Ad Blocking: Can the digital disruptors take their own medicine?

tristan tobinIn this guest post Tristan Tobin argues the very people who disrupted the media industry now need to show they can adapt themselves to survive the rise of ad blockers.

Does anyone else get a rush a Déjà vu from this ad-blocking debate? Ever since the printing press put scribes out of work we’ve been hearing the same argument, “liberating content from the existing revenue model will be catastrophic.”

When the internet starting taking print media apart in the early 2000s, many digital pioneers poised to make a fortune had only glib sympathy for the print news business model. They sucked their teeth and remarked, ‘times have changed.’ Sounds familiar doesn’t it?

The incumbent online ad platforms have plenty to lose if the current model changes, but surely this doesn’t mean they have nothing to play for? Is the online ad industry, the darlings of disruption, honestly trying to tell us you should only have to win once?

Ad-blocking grew by 41% globally in the 12 months to June 2015. There are 45 million ad-blocking users in the US and 12 million in the UK, up 48% and 82% respectively in the 12 months to June. These stats are pulled from the somewhat compromised PageFair website, but the trend they indicate can’t be completely discounted.

Ad-blocking is becoming more popular and online publishers are taking notice.

The ad-blocking debate, like the many media debates that have come before it, has one word at its core – innovation. Our industry’s favourite word seems to be about to dagger the golden goose, a sort of digital ‘Et tu, Brute’.

Innovation may sound great in pitches and spattered through the company boilerplate, but it comes in a package deal with a much more troublesome twin brother, disruption.

With ad-blocking, online publishers could be facing massive disruption to their business models. While they may be arguing that ad-blocking is theft (and (take a breath), that it callously defeats the value exchange laid down by the advertising- funded publishing model that we all implicitly agree to each time we visit a site), the fundamental principles are centuries old. Innovation has bred disruption, and someone new is about to have a nice long lunch in the sun.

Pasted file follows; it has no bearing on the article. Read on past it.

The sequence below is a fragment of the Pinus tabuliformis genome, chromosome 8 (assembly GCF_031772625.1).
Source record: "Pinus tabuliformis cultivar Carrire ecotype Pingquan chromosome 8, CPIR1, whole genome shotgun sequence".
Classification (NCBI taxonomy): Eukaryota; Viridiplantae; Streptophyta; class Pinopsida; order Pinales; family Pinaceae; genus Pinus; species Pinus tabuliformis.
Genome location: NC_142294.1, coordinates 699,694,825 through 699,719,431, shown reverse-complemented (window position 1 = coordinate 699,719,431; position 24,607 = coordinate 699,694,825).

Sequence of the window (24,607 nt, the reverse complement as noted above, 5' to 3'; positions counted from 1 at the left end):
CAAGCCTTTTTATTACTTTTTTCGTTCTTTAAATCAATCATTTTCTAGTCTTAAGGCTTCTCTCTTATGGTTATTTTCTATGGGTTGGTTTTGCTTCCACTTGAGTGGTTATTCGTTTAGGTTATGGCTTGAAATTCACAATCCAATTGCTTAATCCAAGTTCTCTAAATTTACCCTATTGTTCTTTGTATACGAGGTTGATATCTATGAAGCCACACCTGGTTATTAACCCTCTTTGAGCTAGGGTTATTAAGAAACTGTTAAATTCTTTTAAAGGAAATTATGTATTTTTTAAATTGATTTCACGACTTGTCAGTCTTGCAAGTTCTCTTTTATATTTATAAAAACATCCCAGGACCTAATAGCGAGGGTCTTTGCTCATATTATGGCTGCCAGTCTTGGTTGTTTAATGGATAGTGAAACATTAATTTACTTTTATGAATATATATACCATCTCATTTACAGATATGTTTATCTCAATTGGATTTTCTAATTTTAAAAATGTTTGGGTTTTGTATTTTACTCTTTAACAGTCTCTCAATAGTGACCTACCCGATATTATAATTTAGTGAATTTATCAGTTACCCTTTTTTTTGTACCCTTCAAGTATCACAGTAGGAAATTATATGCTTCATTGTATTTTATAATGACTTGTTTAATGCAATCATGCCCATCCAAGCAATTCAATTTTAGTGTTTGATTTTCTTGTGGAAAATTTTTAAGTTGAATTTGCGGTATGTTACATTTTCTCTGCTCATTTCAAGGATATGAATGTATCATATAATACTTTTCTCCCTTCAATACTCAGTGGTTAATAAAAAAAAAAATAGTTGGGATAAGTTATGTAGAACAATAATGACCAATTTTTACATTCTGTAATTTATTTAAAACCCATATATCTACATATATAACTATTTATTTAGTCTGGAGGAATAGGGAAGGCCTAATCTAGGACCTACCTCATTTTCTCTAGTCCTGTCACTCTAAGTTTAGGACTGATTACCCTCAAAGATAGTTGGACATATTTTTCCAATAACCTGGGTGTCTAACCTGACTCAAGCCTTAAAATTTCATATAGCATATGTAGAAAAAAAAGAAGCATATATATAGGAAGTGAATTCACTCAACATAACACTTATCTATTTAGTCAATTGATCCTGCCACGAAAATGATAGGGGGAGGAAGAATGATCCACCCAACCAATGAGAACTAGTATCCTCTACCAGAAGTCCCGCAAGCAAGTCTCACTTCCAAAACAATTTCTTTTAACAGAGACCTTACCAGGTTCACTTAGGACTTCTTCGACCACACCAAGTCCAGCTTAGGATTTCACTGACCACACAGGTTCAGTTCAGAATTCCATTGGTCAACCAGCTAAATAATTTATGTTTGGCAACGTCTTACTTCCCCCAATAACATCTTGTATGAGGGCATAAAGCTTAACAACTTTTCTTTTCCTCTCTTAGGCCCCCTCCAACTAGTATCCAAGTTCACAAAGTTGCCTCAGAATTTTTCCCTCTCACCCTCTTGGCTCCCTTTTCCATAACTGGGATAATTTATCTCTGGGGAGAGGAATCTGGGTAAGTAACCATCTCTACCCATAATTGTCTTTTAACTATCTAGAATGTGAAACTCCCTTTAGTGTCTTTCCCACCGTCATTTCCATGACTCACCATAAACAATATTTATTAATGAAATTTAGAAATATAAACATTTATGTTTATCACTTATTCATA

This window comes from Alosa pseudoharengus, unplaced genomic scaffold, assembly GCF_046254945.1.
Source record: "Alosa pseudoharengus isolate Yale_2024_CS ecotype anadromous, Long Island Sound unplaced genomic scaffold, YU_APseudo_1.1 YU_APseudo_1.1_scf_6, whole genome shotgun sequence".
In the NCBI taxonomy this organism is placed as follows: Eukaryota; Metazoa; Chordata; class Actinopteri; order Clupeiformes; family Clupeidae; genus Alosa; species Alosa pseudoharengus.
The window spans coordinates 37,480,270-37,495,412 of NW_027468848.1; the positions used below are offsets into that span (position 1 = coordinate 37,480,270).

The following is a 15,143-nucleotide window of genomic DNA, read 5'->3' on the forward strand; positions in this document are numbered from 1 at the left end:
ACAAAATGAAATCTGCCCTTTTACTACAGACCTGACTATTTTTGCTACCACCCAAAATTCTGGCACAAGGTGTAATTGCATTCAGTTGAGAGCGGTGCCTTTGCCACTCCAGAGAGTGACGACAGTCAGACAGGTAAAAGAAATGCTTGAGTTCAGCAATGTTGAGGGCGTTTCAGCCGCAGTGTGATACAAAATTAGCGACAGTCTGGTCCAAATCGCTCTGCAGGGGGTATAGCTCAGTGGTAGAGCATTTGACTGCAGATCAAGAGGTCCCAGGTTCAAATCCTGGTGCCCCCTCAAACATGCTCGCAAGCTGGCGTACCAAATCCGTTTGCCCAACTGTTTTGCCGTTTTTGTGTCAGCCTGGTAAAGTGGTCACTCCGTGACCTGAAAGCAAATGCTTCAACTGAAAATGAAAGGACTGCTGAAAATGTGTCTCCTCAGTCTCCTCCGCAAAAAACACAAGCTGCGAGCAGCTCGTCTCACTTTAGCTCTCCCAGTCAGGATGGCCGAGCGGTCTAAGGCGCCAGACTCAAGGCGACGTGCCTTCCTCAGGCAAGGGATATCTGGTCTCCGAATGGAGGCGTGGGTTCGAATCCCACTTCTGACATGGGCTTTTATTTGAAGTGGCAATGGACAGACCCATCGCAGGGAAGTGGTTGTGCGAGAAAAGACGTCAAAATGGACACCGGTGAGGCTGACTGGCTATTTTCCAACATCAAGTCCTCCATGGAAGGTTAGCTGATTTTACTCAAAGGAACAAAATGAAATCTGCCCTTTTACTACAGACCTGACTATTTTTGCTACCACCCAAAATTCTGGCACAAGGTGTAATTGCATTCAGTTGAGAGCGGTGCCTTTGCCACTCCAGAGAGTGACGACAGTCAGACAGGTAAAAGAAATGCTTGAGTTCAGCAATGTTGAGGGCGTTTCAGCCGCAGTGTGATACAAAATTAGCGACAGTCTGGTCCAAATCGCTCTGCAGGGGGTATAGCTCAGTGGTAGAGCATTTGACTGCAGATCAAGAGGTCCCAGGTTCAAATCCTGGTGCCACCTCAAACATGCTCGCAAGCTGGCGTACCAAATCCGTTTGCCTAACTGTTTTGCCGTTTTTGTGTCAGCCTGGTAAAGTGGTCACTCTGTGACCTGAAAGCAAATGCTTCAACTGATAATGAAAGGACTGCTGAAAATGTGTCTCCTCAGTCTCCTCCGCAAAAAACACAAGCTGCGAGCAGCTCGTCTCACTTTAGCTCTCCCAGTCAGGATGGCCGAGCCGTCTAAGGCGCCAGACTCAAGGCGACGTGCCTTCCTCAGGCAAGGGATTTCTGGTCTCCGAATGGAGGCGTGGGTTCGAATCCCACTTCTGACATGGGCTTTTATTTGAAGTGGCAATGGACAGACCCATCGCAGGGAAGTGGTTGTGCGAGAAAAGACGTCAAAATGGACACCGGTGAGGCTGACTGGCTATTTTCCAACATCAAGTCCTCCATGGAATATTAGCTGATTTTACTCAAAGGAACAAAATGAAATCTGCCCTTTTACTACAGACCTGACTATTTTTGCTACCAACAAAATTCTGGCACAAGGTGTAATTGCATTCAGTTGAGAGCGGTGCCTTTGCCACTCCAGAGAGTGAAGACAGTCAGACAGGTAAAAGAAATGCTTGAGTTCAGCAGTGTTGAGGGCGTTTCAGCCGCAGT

The big difference this time is that disruption is not threatening to unseat a 20o year old business model, the online publishing economy is only 20 years old.

Emblematic of its fast-moving ascendancy, the digital ad space may become a victim of its own pace of change. Rising on the internet’s rapid and tumultuous evolution could mean being dethroned before reaching maturity – chewed up and spat out like last week’s memes.

While there are countless historical precedents for disruption and adaptation, we’re now dealing with a medium that almost exclusively deals in disruption, so for publishers big and small there’s everything to play for, and a huge amount to win. Who’s to say there’s not an entirely new model waiting around the corner?

Whatever happens, it’s never been clearer that consumers are getting to grips with the power that digital gives them, and rather than cry foul, publishers will have to come to terms with the innovation model that led them to their current prevalence.

In an industry that prides itself on being stacked with innovative or even ‘disruptive’ businesses, actual disruption cannot be unpalatable.

  • Tristan Tobin is an account manager at Bold Media

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